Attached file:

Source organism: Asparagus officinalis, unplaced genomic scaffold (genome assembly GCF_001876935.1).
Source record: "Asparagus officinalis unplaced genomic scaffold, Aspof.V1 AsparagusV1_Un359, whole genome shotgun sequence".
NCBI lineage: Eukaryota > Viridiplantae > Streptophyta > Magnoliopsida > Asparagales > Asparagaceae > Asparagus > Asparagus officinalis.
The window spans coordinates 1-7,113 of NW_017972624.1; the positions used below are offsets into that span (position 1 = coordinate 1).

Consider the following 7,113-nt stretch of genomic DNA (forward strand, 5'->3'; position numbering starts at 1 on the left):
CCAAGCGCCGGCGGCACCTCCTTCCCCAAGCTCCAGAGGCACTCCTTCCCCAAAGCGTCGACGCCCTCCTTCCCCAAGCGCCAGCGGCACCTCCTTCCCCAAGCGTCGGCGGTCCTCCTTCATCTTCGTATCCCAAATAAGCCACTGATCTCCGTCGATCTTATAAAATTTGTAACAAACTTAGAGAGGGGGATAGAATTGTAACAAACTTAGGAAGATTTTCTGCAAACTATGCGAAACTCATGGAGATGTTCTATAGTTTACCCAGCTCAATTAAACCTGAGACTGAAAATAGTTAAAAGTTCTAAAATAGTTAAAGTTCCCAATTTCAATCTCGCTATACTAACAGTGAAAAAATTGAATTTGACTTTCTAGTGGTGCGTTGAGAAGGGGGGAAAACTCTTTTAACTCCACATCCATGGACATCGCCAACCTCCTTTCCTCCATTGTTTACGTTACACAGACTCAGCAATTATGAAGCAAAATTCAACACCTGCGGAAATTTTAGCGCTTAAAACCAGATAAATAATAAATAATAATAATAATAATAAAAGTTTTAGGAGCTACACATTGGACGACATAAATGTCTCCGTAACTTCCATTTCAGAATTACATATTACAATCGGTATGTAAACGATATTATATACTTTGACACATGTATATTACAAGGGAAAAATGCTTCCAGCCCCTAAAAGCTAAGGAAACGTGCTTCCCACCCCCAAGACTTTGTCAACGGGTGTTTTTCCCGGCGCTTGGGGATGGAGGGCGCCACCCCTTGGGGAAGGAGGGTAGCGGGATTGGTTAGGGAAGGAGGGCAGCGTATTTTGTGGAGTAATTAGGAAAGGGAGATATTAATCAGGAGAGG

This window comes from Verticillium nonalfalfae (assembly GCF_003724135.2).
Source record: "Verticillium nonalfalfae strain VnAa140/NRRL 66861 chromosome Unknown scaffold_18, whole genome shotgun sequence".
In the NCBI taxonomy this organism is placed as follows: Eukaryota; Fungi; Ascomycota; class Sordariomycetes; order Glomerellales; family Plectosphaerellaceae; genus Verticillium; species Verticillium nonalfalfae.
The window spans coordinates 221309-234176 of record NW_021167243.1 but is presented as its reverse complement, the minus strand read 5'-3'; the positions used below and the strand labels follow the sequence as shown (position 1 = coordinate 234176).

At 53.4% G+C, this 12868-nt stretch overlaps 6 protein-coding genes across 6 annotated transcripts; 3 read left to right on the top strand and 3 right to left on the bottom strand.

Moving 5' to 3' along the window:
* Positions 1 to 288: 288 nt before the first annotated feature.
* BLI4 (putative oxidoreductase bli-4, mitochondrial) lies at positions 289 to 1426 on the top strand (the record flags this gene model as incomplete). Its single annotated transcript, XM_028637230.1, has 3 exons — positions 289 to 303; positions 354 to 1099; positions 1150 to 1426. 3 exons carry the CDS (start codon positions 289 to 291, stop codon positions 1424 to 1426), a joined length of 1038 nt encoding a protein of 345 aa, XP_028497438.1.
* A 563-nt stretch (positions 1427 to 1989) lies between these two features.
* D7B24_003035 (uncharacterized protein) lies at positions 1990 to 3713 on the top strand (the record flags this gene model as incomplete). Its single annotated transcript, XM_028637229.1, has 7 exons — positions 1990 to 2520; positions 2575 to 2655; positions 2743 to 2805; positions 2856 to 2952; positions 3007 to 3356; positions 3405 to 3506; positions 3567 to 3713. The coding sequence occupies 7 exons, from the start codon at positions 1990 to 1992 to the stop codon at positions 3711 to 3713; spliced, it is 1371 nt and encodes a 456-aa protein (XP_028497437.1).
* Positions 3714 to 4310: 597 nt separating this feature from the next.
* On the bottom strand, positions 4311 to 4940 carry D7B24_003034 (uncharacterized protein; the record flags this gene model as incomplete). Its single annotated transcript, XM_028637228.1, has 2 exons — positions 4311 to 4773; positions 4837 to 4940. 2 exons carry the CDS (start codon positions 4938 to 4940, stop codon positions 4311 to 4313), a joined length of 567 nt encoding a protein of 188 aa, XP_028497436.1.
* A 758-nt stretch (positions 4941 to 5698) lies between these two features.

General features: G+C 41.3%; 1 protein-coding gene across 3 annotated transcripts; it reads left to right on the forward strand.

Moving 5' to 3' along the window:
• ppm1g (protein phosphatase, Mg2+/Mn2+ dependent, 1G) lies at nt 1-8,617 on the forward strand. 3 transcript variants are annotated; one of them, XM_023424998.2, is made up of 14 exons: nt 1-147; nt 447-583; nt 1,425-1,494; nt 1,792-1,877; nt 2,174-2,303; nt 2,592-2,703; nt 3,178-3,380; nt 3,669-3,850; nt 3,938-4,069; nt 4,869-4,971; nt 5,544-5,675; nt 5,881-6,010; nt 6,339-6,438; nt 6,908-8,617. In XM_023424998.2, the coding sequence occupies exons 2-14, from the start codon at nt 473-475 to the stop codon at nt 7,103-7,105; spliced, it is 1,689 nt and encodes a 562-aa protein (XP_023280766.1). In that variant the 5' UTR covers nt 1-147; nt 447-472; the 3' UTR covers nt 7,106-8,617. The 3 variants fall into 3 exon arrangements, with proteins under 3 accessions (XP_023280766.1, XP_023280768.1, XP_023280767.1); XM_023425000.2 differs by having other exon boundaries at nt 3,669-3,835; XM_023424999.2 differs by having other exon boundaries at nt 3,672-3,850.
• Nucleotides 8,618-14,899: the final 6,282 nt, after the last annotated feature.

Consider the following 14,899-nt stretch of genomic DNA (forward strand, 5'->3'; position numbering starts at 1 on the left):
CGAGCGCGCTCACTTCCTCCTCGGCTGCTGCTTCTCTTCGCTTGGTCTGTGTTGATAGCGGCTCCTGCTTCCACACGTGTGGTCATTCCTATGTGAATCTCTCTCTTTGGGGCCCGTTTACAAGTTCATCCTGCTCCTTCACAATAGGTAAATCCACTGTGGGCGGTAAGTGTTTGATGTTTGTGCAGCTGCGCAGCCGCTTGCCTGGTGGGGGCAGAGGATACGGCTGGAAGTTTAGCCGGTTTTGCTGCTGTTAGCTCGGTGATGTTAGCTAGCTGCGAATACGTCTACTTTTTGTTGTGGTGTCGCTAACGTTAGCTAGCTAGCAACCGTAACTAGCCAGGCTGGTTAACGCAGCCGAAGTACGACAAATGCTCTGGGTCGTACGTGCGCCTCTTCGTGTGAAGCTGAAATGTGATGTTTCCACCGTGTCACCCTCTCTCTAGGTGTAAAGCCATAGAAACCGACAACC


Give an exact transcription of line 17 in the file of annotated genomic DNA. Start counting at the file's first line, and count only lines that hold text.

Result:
* Positions 3714 to 4310: 597 nt separating this feature from the next.